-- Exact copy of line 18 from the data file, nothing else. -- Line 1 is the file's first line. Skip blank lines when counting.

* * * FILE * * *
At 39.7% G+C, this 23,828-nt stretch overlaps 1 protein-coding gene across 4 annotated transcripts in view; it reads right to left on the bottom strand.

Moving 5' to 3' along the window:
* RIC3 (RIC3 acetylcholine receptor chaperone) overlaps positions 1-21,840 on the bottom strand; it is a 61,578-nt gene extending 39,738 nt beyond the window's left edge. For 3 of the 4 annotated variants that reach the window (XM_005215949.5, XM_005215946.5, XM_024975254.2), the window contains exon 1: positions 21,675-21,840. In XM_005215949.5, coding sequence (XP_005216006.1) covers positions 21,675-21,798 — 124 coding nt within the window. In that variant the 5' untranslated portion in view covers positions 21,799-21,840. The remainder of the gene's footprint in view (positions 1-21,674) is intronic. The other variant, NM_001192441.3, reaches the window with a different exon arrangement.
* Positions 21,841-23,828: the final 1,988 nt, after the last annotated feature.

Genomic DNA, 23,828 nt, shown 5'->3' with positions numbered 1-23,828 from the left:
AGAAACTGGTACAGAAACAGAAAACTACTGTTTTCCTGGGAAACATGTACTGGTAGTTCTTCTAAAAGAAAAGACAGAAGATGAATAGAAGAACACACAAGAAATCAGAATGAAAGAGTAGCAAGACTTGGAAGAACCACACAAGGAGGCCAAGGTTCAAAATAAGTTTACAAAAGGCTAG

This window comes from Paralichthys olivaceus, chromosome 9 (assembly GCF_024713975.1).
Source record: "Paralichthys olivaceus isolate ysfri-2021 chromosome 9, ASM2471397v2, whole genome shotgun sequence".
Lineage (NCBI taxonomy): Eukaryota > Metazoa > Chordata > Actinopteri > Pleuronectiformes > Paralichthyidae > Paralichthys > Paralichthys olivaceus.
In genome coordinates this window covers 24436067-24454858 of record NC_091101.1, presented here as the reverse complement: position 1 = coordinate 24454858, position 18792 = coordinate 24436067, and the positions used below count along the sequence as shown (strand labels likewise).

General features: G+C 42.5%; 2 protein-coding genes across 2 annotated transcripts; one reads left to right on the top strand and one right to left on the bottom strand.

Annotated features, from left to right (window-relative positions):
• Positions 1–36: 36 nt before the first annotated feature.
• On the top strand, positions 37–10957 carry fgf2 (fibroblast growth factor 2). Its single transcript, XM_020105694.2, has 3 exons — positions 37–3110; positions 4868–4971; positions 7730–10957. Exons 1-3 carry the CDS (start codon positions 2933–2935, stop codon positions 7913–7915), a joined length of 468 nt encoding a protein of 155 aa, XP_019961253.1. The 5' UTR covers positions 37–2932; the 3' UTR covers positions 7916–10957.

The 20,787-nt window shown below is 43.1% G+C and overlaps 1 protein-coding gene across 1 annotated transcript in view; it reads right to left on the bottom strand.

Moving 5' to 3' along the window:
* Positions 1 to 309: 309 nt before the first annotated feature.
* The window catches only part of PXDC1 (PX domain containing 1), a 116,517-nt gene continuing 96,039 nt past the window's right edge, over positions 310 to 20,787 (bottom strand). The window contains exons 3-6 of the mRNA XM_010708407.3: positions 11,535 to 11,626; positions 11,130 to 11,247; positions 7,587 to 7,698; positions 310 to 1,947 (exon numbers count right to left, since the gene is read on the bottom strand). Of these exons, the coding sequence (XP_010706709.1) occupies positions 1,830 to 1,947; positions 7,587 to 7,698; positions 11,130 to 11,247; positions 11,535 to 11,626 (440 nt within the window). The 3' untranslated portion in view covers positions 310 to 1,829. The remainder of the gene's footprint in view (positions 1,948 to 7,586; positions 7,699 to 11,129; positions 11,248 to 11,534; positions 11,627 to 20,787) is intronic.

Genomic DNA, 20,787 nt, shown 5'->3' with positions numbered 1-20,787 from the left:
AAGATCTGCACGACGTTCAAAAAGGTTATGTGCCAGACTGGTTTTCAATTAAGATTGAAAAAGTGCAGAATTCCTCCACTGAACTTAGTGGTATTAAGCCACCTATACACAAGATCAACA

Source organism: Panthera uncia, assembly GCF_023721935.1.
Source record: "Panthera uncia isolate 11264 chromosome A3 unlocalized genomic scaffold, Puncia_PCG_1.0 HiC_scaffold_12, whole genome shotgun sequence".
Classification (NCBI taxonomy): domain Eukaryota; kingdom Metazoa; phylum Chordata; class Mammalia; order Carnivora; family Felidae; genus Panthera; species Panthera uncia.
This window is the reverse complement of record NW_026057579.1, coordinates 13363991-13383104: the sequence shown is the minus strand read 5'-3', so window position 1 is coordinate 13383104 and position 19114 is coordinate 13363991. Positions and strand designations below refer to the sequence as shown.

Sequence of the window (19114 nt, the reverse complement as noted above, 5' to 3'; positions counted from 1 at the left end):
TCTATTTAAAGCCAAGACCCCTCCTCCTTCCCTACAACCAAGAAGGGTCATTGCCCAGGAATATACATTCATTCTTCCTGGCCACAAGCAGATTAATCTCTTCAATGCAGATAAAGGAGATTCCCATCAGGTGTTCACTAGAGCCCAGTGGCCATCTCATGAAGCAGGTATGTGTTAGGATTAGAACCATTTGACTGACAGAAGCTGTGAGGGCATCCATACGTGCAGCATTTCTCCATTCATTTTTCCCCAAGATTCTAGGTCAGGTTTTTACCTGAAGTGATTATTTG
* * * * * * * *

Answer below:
* The window catches only part of PXDC1 (PX domain containing 1), a 116,517-nt gene continuing 96,039 nt past the window's right edge, over positions 310 to 20,787 (bottom strand). The window contains exons 3-6 of the mRNA XM_010708407.3: positions 11,535 to 11,626; positions 11,130 to 11,247; positions 7,587 to 7,698; positions 310 to 1,947 (exon numbers count right to left, since the gene is read on the bottom strand). Of these exons, the coding sequence (XP_010706709.1) occupies positions 1,830 to 1,947; positions 7,587 to 7,698; positions 11,130 to 11,247; positions 11,535 to 11,626 (440 nt within the window). The 3' untranslated portion in view covers positions 310 to 1,829. The remainder of the gene's footprint in view (positions 1,948 to 7,586; positions 7,699 to 11,129; positions 11,248 to 11,534; positions 11,627 to 20,787) is intronic.